Federal shutdown creates health center crisis for Native Americans in California
Click here to read the full story.
The federal government shutdown is having an impact on a network of 10 centers across California that provide health care for three-quarters of a million Native Americans. One of those centers is in San Jose.
Indian Health Center serves 25,000 Native American patients per year at its four San Jose facilities.
"When clinics have to choose between health care for one patient population over another, that puts everybody at risk. Everyone deserves good quality care," said Sonya Tetnowski, executive director.
That's because Indian Health Center depends on $1.4 million per year in grants and contracts from the federal agency, Indian Health Service. Unlike other federal programs, such as Medicare, urban Indian Health programs are not budgeted.
Four billion dollars for Indian Health was in last month's Continuing Resolution to keep the government open, which President Trump would not sign and led to the shutdown.
There are 10 centers across California serving Native American patients. They are all facing the same problem.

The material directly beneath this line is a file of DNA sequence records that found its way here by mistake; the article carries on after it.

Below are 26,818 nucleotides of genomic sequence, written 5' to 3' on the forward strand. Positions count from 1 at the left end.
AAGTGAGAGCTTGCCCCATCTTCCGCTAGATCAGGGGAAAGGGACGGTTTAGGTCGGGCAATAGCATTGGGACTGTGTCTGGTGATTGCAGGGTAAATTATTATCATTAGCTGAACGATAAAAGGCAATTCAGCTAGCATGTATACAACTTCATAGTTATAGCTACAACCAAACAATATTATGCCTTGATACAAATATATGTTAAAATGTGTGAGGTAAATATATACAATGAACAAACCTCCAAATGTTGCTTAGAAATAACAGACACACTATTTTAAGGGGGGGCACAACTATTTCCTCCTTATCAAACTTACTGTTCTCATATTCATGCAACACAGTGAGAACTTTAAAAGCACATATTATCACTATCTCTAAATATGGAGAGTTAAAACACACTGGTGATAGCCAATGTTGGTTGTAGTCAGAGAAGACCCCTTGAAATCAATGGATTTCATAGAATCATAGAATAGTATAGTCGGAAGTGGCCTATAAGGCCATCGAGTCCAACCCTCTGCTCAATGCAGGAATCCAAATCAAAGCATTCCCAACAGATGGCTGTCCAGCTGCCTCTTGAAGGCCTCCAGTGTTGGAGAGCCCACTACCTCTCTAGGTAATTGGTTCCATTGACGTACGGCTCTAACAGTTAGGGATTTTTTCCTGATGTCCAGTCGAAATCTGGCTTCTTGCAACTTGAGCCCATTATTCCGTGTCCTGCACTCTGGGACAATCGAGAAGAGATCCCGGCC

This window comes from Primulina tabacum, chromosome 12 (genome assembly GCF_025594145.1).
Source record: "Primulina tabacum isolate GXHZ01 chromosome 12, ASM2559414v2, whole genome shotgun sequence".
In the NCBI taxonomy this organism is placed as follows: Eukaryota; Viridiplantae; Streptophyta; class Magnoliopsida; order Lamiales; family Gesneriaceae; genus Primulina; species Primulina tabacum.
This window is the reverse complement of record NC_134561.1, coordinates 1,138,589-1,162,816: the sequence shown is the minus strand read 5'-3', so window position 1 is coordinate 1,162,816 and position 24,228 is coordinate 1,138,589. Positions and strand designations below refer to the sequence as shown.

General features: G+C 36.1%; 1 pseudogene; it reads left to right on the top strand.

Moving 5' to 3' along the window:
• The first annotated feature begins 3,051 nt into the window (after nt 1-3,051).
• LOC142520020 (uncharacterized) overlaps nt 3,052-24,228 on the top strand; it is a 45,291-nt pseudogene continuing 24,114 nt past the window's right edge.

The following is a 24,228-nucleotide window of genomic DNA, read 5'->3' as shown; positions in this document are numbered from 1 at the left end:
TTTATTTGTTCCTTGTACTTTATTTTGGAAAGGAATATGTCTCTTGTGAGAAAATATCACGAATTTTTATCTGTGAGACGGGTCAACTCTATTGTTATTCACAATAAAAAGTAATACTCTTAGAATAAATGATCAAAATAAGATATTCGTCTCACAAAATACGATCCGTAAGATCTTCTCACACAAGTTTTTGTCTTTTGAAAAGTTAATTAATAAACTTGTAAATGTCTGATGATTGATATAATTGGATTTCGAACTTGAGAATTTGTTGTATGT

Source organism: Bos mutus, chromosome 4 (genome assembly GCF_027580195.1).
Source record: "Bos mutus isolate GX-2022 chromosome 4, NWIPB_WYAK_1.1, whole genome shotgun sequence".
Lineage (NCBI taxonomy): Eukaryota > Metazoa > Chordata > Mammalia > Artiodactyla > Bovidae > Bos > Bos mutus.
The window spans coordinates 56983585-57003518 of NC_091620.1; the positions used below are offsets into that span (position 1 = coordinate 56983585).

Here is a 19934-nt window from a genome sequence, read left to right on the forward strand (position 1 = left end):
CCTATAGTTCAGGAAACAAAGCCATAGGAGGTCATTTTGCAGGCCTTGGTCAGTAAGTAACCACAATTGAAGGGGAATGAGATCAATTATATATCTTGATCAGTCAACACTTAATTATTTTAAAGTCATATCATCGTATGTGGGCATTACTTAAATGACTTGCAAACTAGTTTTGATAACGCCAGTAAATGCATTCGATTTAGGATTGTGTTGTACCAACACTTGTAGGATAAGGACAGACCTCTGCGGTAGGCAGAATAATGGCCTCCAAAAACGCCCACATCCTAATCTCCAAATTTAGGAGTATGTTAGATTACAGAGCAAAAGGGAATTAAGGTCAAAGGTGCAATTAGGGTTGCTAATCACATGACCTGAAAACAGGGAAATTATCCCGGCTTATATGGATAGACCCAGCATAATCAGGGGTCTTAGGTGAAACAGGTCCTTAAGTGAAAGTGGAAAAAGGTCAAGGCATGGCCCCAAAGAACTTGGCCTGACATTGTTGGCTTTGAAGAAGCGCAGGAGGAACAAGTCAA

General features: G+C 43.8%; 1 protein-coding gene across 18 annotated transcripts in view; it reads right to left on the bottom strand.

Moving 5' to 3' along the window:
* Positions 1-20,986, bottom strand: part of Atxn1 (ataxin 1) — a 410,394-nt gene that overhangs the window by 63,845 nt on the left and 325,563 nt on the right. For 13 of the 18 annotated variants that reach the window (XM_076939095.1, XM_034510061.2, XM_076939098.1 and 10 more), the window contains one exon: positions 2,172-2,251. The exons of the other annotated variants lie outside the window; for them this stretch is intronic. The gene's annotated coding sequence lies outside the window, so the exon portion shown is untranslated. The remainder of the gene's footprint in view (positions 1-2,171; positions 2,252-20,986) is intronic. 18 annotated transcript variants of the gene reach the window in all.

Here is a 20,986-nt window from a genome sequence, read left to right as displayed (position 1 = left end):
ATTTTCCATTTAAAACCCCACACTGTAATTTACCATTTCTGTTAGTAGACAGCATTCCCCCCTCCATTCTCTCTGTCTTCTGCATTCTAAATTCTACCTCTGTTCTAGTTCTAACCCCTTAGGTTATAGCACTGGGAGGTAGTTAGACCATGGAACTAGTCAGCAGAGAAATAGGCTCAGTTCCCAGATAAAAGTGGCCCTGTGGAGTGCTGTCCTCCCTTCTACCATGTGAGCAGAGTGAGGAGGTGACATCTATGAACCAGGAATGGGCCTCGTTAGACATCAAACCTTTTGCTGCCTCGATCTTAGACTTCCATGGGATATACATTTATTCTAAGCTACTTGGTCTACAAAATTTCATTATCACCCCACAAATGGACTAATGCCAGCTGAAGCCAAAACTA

Virginia Hedrick is policy director of the California Consortium for Urban Indian Health in Sacramento.
"In California we are facing an opioid crisis that is hitting Indian Country especially hard, so this means that patients would not have access to much needed culturally specific services," she said.
Diabetes is another major health issue in the Native population.
Angelina Quintana is director of clinical services at Indian Health Center.
"We have case managers that are literally communication with our patients nearly daily, making sure they're taking their medications, checking their blood sugar, making it to their specialty appointments, arranging transportation for them," she said.
Without funding, this and other centers worry they might start losing doctors, dentists, nurses and other staff.
A congressman from Oklahoma is trying to sponsor special legislation to restore funding for Indian Health Services, but no one knows what the prospects are in terms of getting it passed.